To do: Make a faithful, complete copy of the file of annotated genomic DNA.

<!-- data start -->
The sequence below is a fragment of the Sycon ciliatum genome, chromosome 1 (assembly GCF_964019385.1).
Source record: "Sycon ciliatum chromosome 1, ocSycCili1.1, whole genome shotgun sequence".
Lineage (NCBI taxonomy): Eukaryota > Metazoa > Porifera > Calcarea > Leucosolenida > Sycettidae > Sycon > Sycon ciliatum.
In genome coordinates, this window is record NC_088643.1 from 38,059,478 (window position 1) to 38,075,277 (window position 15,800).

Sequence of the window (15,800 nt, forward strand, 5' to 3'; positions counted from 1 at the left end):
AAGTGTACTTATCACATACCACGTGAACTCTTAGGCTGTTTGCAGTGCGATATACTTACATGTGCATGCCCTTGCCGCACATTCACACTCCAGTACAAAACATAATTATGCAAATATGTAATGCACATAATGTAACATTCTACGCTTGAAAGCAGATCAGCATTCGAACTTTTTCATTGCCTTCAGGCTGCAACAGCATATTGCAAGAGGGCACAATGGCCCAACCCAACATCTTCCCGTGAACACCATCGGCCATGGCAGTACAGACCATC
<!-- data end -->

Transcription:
The sequence below is a fragment of the Sycon ciliatum genome, chromosome 1 (assembly GCF_964019385.1).
Source record: "Sycon ciliatum chromosome 1, ocSycCili1.1, whole genome shotgun sequence".
Lineage (NCBI taxonomy): Eukaryota > Metazoa > Porifera > Calcarea > Leucosolenida > Sycettidae > Sycon > Sycon ciliatum.
In genome coordinates, this window is record NC_088643.1 from 38,059,478 (window position 1) to 38,075,277 (window position 15,800).

Sequence of the window (15,800 nt, forward strand, 5' to 3'; positions counted from 1 at the left end):
AAGTGTACTTATCACATACCACGTGAACTCTTAGGCTGTTTGCAGTGCGATATACTTACATGTGCATGCCCTTGCCGCACATTCACACTCCAGTACAAAACATAATTATGCAAATATGTAATGCACATAATGTAACATTCTACGCTTGAAAGCAGATCAGCATTCGAACTTTTTCATTGCCTTCAGGCTGCAACAGCATATTGCAAGAGGGCACAATGGCCCAACCCAACATCTTCCCGTGAACACCATCGGCCATGGCAGTACAGACCATC